of 2012 praying for directions to the DDA to handover the vacant possession
of plot pursuant to the directions in LPA No.912 of 2004 decided on
08.02.2006. The Writ Petition was disposed of on 23.07.2012. The Delhi
High Court directed the DDA to process the case of the Bankmens CGHS for
possession of plot within a period of one month. This order is under
challenge in Civil Appeal No. 6805 of 2013 @ SLP (C) No.18747 of 2013.

5. The facts of Safdarjung Co-operative Group Housing Society
(hereinafter referred to as ‘Safdarjung CGHS’), are similar. The
Safdarjung CGHS was registered with the RCS on 18.11.1983. One Shri
Sudarshan Tandon moved an application on 09.08.1983 for registration of the
Safdarjung CGHS showing that it had 83 promoter members. The Society
wanted to change the names of its members but this action was not approved
by the RCS and finally on 06.11.1990 an order was passed for liquidating
the Safdarjung CGHS. Some of the records of the Safdarjung CGHS came into
possession of one Mahanand Sharma who was not even a member of the
Safdarjung CGHS. On 01.12.1998, an application was moved by Mahanand
Sharma for revival of the Safdarjung CGHS. Thereafter the Safdarjung CGHS
was revived on 26.04.1999. On 24.11.1999 the Office of the RCS recommended
the name of Safdarjung CGHS for allotment of land. After the Society was
revived, like in the case of Bankmens CGHS, a plot of land was
provisionally allotted to Safdarjung CGHS. Thereafter, Safdarjung CGHS
filed a Writ Petition No.1990 of 2004, which was disposed of along with the
case of Bankmens CGHS (WP No. 1521 of 2004). Aggrieved by this order, an
LPA No.904 of 2004 was filed by the DDA in this case also and identical
order was passed for verification of the members. Thereafter, similar
correspondence took place between the DDA, Office of the RCS and the CBI.

6. On 03.03.2011, Safdarjung CGHS filed a Writ Petition (C) No. 13298 of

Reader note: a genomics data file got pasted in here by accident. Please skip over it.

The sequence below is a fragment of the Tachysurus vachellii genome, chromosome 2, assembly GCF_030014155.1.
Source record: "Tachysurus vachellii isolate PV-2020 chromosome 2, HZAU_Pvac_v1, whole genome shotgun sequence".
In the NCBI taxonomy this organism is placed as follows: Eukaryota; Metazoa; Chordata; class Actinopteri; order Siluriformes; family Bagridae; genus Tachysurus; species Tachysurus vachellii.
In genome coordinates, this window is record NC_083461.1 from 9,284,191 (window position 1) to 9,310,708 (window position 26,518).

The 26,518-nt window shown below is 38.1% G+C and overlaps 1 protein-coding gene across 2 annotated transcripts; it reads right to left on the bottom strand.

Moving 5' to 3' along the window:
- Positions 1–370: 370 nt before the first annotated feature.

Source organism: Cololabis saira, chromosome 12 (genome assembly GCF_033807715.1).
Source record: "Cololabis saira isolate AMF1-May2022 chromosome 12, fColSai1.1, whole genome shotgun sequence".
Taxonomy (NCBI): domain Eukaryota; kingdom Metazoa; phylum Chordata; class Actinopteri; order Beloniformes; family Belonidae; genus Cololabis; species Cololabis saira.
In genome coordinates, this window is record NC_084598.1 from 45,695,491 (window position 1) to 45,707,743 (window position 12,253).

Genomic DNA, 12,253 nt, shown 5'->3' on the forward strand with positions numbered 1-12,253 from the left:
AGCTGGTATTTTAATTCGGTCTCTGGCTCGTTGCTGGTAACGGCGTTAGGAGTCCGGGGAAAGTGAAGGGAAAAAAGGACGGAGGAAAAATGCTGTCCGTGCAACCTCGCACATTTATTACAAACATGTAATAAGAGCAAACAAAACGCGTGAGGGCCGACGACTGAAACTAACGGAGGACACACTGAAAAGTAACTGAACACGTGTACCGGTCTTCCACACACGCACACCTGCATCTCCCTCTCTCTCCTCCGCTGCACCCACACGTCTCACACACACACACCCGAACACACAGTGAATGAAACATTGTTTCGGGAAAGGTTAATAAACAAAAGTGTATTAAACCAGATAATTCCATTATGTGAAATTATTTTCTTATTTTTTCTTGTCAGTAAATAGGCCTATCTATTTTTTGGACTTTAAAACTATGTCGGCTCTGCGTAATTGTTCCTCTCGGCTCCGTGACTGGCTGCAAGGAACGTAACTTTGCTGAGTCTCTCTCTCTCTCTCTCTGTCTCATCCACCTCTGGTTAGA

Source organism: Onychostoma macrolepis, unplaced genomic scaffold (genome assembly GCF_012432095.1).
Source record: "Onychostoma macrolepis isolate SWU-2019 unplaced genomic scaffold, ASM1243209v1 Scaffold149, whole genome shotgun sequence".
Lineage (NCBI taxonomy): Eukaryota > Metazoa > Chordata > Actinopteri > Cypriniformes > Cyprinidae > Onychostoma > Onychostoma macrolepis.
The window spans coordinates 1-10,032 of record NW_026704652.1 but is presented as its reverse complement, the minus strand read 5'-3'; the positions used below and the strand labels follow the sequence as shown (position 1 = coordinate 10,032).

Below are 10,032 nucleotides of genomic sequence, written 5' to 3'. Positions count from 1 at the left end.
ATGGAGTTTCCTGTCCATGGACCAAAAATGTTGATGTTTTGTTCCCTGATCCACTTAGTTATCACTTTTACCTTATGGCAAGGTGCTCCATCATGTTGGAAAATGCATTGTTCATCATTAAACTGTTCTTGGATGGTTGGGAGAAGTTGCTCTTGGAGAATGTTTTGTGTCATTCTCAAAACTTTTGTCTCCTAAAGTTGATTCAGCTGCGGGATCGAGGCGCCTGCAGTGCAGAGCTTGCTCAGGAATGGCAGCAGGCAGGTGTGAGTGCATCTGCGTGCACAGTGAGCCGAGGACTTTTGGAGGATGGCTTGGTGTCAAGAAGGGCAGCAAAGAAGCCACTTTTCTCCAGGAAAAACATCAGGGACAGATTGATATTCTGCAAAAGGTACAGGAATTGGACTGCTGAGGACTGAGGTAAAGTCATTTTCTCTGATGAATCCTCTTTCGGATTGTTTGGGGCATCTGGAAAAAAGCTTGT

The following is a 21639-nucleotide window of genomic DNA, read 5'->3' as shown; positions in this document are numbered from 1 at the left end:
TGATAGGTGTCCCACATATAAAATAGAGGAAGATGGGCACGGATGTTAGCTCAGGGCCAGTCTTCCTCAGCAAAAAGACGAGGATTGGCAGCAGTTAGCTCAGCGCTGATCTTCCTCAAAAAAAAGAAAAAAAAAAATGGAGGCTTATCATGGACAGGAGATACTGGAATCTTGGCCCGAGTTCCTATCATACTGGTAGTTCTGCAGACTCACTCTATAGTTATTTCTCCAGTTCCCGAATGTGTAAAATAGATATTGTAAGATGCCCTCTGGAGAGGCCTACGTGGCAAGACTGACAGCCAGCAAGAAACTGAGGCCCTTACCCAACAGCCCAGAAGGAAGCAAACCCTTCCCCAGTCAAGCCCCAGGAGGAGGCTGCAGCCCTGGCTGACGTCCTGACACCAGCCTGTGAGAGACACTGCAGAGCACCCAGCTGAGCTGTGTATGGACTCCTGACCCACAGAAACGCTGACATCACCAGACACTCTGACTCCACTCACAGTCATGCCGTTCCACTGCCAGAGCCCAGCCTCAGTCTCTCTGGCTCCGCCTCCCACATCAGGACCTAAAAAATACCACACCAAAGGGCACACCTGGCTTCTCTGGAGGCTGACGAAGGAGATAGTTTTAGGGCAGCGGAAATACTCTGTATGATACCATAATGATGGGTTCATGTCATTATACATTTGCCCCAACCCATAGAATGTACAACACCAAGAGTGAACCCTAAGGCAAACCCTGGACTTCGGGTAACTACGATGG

2009 in the High Court of Delhi claiming that though it had paid the amount
demanded to the DDA, the plot of land in Dhirpur had not been handed over
on account of the CBI case pending against the office bearers of the
Society. The High Court directed that the RCS should initiate fresh
enquiry into the list of members submitted by the Safdarjung CGHS and it
may also rely upon the investigation undertaken by the CBI. On 14.09.2011
enquiry report was submitted and it was found that the list of members was
not authentic. Thereafter, the RCS on 10.01.2012 passed an order that the
names of the members of the respondent Safdarjung CGHS cannot be
recommended to the DDA for allotment of land.

7. Aggrieved by the aforesaid order of the RCS on 28.01.2012, Safdarjung
CGHS filed Writ Petition (C) No. 1168 of 2012 claiming that the Society was
a genuine Society and the Writ Petition was disposed of on 27.02.2012 on
the ground that the case of the Safdarjung CGHS was identical to the case
of Lords Cooperative Group Housing Society Vs. Registrar, Cooperative
Societies and Ors., which was disposed of on 23.05.2011. The RCS was
directed to take fresh decision in the matter. Thereafter, on 02.05.2012,
the RCS recommended the names of the members of Safdarjung CGHS to the DDA.
After the decision of the High Court in Bankmens CGHS’s case on
23.07.2012, the Safdarjung CGHS filed Writ Petition (C) No. 5109 of 2012
claiming relief of physical possession of the allotted plot. The High